FIG. 9 is a schematic view of an example of a basic structure of the LSI package of the exemplary embodiment. FIG. 9( a) is a top view, and FIG. 9( b) is a cross-sectional view taken along line AA′ in FIG. 9( a).

As shown in FIG. 9, the LSI package includes, formed on a surface of LSI chip 1, LSI chip electrode pad 2, first insulating resin 3, first wiring 4 a, external electrode pad 5, plating layer 6, second insulating resin 7, land 31, second wiring 9 and third insulating resin 10.

First insulating resin 3 and LSI chip electrode pad 2 are formed in the same layer on the surface of LSI chip 1. One end portion of first wiring 4 a is provided on first insulating resin 3 and connected to LSI chip electrode pad 2. Second insulating resin 7 is provided on first insulating resin 3. External electrode pad 5 and second wiring 9 connected to external electrode pad 5 are provided on second insulating resin 7.

One end portion of second wiring 9 is connected to the other end portion of first wiring 4 a via an opening in second insulating resin 7. The connection portion is called land 31. The other end portion of second wiring 9 is connected to external electrode pad 5. Third insulating resin 10 is provided on second insulating resin 7.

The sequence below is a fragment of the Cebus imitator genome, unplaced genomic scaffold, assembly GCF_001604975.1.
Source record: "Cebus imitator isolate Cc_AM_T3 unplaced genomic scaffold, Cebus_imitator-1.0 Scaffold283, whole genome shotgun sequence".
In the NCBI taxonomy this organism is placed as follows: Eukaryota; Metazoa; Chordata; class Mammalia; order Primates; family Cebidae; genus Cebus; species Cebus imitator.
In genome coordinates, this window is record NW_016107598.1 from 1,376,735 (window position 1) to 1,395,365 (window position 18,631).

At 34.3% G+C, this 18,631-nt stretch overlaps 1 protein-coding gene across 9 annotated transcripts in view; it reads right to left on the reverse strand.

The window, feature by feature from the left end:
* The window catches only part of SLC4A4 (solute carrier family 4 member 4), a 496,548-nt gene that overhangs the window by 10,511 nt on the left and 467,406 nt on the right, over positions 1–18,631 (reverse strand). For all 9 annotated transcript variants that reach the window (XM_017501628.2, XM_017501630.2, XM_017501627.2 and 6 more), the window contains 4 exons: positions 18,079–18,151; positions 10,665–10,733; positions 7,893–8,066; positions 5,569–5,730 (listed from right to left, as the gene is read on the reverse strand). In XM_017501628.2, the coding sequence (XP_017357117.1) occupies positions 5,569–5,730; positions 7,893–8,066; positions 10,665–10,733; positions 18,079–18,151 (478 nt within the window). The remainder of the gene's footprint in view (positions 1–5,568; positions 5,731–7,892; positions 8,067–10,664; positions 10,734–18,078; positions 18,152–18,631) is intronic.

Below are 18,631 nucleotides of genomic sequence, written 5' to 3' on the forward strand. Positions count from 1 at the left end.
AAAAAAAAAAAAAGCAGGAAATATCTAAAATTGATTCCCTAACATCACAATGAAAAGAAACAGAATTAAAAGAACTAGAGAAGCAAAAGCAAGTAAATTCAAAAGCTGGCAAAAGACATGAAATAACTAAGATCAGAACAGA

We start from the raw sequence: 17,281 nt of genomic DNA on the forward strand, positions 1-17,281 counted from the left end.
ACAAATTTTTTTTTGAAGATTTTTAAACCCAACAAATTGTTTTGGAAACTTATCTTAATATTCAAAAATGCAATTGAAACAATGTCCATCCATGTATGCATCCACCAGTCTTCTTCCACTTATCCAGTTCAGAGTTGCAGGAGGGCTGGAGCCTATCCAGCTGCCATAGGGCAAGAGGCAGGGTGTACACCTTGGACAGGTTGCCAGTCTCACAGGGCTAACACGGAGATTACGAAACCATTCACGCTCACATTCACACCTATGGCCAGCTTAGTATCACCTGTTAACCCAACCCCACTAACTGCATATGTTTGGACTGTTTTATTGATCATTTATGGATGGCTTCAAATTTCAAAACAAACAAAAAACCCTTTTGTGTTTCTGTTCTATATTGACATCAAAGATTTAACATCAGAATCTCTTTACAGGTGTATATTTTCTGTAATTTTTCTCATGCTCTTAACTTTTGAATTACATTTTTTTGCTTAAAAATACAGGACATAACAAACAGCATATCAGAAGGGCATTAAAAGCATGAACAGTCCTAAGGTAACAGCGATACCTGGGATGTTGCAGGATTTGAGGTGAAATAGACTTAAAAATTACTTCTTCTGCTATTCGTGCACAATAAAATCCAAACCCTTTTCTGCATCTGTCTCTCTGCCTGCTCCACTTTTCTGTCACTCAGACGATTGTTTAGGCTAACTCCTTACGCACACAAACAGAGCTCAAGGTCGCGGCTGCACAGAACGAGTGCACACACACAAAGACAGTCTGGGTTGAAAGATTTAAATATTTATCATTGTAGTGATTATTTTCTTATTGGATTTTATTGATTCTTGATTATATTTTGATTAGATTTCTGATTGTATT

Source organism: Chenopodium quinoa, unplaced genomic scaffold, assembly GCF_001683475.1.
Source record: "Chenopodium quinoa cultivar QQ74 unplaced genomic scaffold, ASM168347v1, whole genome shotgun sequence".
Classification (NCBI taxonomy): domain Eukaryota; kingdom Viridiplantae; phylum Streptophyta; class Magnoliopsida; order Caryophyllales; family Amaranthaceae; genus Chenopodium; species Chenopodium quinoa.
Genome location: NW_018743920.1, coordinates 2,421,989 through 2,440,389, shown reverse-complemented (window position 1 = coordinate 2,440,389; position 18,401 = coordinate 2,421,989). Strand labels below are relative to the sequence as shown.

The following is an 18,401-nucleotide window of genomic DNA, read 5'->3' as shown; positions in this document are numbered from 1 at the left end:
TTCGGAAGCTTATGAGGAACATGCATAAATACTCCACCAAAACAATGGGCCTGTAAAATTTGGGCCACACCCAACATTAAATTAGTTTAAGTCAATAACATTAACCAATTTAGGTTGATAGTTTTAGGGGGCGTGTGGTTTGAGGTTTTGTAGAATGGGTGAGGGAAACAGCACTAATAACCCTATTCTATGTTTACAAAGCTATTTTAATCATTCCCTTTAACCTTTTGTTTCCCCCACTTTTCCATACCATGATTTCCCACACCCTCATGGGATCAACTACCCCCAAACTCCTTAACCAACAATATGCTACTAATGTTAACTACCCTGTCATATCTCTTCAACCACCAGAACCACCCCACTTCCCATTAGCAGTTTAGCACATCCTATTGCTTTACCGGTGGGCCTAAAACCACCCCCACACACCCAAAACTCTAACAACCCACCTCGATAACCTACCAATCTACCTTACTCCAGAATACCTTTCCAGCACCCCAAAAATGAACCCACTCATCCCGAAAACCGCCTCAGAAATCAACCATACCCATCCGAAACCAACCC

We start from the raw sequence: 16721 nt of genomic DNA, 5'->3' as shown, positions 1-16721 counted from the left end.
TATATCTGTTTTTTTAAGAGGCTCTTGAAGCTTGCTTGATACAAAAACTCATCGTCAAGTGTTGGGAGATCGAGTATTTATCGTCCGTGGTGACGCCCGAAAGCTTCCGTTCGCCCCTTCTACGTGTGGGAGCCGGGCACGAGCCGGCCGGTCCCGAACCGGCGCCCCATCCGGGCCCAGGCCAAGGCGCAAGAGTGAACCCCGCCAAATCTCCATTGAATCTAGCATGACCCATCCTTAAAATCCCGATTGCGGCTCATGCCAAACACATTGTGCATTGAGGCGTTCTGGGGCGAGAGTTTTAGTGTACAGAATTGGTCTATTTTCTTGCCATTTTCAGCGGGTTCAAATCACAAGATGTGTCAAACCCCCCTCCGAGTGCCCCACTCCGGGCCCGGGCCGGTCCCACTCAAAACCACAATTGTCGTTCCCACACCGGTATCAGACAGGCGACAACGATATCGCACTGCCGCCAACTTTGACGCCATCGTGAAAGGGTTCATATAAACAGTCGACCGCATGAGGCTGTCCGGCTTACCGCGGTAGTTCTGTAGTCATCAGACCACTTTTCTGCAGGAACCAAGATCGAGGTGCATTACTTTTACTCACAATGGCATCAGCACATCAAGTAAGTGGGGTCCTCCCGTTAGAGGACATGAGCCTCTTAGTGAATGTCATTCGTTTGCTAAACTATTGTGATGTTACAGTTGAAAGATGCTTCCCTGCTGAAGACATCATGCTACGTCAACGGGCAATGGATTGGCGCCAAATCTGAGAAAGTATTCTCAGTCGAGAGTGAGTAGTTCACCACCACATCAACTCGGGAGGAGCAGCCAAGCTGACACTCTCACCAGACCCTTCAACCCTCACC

Conducting members of first wiring 4 a, land 31, second wiring 9 and external electrode pad 5 are constructed by using conductive resin or conductive ink. Conducting member portions corresponding to an uppermost layer are covered by plating layer 6. Specifically, as shown in FIG. 9( b), plating layer 6, which is formed on second wiring 9 and external electrode pad 5 portions corresponding to the uppermost layer, is coated by third insulating resin 10 except in a region extending from the center of external electrode pad 5 to a position near the periphery of external electrode pad 5. With this configuration, third insulating resin 10 covers a peripheral edge of external electrode pad 5.

As described above, although the LSI package of the exemplary embodiment has multiple wiring layers, cracking and peeling of the wiring and external electrode pad are prevented, and an improvement in reliability over the related art is achieved. Forming the electrode pads using a printing method not only allows a reduction in the load on the environment in comparison to lithographic techniques, but also lowers capital costs in comparison to lithographic techniques.